Categorized | Using Nature

Cyanide from Fruit Pits


A guy I know, Buck, is collecting fruit pits from peaches, nectarines, plums, etc. I didn’t imagine him to be the craft-making type, so my curiosity pried him for more information. The deeper I dug the more fascinated I was.

Why?

To make a colored case hardening.

What is that?

fruit-pit

Fruit pit

This is and old-style predecessor of all metal coloring typically employed in the gun industry. They didn’t do heat treating long ago. Soft, low-carbon steel was used, but strong materials were needed for guns. At first case hardening was used but didn’t offer any aesthetics.

How is it done?

Color case hardening occurs when soft steels were packed in a reasonably airtight container in a mixture of charred leather, bone charcoal and wood charcoal (which result in carbon being formed*). The contents were then heated. The longer the heat was applied the thicker the case hardened. At the end of this heating process the container is removed from the oven and cooled in water. The cooling causes patterns of colors to appear as well as hardening the part. It’s also called blueing and only works on steel turning it a rich, iridescent, peacock blue!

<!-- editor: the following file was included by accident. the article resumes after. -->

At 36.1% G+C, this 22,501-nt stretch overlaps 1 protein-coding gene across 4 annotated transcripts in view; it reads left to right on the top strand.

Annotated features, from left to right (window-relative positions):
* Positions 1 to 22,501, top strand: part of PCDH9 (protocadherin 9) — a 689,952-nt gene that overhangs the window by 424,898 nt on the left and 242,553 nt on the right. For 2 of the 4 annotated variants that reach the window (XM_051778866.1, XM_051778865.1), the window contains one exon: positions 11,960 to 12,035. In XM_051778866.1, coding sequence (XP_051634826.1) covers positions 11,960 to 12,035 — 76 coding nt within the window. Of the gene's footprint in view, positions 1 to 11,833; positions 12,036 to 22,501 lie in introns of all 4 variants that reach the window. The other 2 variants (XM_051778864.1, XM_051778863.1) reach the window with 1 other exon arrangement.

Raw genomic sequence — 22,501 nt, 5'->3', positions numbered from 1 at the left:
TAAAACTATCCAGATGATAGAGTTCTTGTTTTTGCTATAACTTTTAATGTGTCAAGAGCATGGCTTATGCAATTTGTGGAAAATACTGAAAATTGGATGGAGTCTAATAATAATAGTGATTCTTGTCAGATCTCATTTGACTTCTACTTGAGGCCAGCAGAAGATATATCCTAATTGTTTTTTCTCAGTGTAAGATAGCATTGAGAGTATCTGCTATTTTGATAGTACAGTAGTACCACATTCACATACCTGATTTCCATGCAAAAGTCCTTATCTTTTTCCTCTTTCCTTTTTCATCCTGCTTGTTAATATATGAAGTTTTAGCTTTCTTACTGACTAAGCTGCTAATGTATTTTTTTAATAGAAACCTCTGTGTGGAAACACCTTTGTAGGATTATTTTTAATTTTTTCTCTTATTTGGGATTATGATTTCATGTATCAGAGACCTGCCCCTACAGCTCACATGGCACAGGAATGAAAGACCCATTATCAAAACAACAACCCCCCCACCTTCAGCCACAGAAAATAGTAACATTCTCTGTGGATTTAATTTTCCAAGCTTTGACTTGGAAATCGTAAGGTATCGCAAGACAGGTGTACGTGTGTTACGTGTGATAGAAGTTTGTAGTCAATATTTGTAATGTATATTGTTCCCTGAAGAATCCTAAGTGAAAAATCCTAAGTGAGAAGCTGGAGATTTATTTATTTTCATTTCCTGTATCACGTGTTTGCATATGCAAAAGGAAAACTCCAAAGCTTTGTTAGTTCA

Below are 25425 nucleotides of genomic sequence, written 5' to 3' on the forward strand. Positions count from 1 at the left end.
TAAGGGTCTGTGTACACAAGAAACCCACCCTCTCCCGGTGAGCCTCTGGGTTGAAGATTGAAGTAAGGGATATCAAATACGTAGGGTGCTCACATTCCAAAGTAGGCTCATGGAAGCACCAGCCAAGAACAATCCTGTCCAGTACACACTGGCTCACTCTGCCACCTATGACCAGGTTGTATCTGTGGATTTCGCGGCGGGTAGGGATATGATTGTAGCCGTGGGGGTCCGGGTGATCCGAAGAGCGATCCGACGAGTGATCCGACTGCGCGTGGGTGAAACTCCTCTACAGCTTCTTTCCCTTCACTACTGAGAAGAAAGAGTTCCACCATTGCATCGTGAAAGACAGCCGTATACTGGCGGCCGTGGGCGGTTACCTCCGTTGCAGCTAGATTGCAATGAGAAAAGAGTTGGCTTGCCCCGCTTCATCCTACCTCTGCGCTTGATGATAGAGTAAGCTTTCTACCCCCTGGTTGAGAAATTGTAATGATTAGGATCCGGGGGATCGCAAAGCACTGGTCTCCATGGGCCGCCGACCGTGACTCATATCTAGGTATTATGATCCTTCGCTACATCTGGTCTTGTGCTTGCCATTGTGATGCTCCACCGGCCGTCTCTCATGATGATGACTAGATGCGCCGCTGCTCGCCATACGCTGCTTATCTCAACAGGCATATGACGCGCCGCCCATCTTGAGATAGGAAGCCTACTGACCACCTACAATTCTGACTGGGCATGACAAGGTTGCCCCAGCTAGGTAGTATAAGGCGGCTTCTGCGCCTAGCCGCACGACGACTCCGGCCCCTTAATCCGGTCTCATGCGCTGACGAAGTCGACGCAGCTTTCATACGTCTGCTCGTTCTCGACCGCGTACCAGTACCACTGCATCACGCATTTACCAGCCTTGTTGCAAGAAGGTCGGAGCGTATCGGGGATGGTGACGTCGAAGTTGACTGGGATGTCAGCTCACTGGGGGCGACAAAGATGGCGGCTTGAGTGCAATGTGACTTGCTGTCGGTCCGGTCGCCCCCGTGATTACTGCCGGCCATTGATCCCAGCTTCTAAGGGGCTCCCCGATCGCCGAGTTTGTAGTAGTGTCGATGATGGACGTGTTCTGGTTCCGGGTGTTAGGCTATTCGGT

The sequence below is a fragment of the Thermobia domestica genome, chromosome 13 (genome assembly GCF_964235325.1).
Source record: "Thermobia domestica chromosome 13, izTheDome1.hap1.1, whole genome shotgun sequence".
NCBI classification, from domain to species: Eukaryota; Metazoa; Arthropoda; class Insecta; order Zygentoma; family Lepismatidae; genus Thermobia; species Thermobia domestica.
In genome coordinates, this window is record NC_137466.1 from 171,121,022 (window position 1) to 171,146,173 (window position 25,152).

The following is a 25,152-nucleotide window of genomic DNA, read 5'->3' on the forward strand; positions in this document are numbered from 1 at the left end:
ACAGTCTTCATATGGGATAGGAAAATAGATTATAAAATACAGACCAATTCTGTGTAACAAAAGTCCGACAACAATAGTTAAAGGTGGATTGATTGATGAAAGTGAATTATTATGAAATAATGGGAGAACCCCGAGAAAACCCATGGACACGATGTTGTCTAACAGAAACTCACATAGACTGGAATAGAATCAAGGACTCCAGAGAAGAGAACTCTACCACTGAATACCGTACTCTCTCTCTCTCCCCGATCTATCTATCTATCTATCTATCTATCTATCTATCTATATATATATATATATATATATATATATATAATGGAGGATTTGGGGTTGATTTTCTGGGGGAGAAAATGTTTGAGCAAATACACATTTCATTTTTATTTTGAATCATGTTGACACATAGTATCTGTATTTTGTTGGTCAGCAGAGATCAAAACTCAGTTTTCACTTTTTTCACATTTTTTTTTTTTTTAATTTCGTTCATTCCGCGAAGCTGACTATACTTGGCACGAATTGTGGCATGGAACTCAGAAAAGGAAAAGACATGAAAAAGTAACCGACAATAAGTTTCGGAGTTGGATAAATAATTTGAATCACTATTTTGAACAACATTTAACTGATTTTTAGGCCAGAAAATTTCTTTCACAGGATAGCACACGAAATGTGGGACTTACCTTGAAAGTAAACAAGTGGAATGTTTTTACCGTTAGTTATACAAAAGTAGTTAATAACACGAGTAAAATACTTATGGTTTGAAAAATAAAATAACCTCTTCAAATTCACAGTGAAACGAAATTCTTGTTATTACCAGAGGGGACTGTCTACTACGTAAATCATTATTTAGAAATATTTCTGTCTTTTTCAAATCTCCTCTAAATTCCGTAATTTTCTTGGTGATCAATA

So why do you need peach pits?

peach-pit

It’s surpising what’s in a peach pit.

The coloring is affected by what is used to make the carbon base*. To make the pits into a carbon it has to be heated to the point of burning in an airtight container. There is a small hole in the top for only the gases to escape. These gases can be lit with a match to act as a pilot light or indicator. When the ‘pilot’ goes out then it’s finished burning and has become carbon.

What do people use if they don’t have fruit pits?

They use cyanide and arsenic, both toxic chemicals to make the equation.

So Buck wants all the pits he can muster to experiment with. I wish I’d known about a month ago when I canned mine! I could have given him a few cups worth.

 
Be a friend by sharing...Share on TumblrShare on StumbleUponShare on RedditPin on PinterestPrint this pageShare on LinkedInShare on Google+Flattr the authorTweet about this on TwitterEmail this to someoneDigg thisBuffer this pageShare on Facebook

One Response to “Cyanide from Fruit Pits”

  1. Sherry if you post this to your FB, maybe someone will have a bag of pits to share with your friend Buck.
    I love the bluing by the way it’s really gorgeous on small handguns. Who knew. The things you can learn from talking to someone for 5 minutes. I try to do that once a day if I can. I learn a LOT. Thanks for sharing.

Trackbacks/Pingbacks


What do you think?